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Trump Signs Bill Erasing Protection of Minority Auto Buyers

Senate-approved legislation finds it way to Trump's desk.

by on May.22, 2018

President Donald Trump signed a bill changing the CFPB's position on third-party lending.

The bill repealing the auto-lending guidance from the Consumer Financial Protection Bureau, revoking a Obama administration rule that was put in place to protect minority customers from predatory practices has been signed by President Donald Trump

Trump’s signature on the congressional resolution erases the CFPB’s 2013 guidance targeting “dealer markups,” the additional interest that is added to a customer’s third-party auto loan as compensation for the dealer, according to The Hill, a newsletter that follow Congress.

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The Hill reported the president signed the resolution in a private White House signing ceremony.

Auto dealers, led by the National Automobile Dealers Association, banks and their allies in Congress said the CFPB policy was an unfair and unfounded attack on an essential and harmless financing tool.

(Senate strikes down rule protecting against predatory lending. Click Here for the story.)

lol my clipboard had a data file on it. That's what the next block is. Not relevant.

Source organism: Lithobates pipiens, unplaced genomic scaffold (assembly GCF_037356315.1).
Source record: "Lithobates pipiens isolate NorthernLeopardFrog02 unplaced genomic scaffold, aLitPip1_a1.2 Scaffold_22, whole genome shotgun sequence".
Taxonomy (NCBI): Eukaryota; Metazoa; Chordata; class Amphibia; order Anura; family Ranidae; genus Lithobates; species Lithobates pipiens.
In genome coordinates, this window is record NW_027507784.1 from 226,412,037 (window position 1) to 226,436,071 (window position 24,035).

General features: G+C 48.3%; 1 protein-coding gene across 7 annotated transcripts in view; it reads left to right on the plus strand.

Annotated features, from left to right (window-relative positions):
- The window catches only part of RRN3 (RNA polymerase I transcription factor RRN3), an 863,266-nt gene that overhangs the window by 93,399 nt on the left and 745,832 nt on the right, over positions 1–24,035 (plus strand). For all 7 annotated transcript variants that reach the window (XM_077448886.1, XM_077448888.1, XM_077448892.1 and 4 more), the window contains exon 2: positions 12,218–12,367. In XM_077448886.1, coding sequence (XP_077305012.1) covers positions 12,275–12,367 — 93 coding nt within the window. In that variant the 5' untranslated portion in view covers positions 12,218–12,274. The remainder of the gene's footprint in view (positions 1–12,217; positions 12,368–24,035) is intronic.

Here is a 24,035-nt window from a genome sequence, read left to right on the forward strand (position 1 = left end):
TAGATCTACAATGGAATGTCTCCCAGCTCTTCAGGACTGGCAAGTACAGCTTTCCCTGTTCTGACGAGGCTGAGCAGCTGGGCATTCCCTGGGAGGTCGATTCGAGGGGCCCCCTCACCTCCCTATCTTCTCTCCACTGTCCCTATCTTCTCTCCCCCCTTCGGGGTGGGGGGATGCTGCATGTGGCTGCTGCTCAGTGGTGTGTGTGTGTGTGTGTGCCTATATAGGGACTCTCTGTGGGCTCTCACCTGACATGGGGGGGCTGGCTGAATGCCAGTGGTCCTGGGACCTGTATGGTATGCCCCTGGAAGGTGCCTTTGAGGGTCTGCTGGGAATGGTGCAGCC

NADA, led by Chairman Wes Lutz, applauded the reversal of CFPB guidance over potentially discriminatory lending practices.

Trump’s signature also caps off an unprecedented use of congressional authority, as lawmakers had never before passed such a resolution to revoke informal guidance from a federal agency. The bill cleared the House earlier this month after clearing the Senate in April.

The CFPB took aim at dealer markups in 2013. Under former Director Richard Cordray, the CFPB warned auto dealers that the use of markups on third-party loans could lead to a lawsuit from the agency under anti-lending discrimination laws.

(Click Here for more about auto dealers rejecting a federal plan for a single interest rate.)

The CFPB and fair lending advocates have pointed to several studies, including one that was conducted by the bureau, that found racial disparities in dealer markups. Those studies found that minority customers often paid higher dealer markups than white customers with similar credit profiles.

While the 2013 guidance was not a formal rule, the CFPB used the policy to launch a slew of lawsuits against automakers and lenders it said violated fair credit laws with discriminatory markups. The CFPB and Justice Department sued Ally Financial in December 2013 for close to $100 million in fines and damages, and also sued Honda and Toyota for tens of millions of dollars over similar charges.

(Auto dealers cheer CFPB ruling. Click Here for the story.)

Opponents of the rule questioned the methodology behind the studies that showed discriminatory markups and accused the CFPB of exploiting a loophole to circumvent its lack of jurisdiction over the auto industry.

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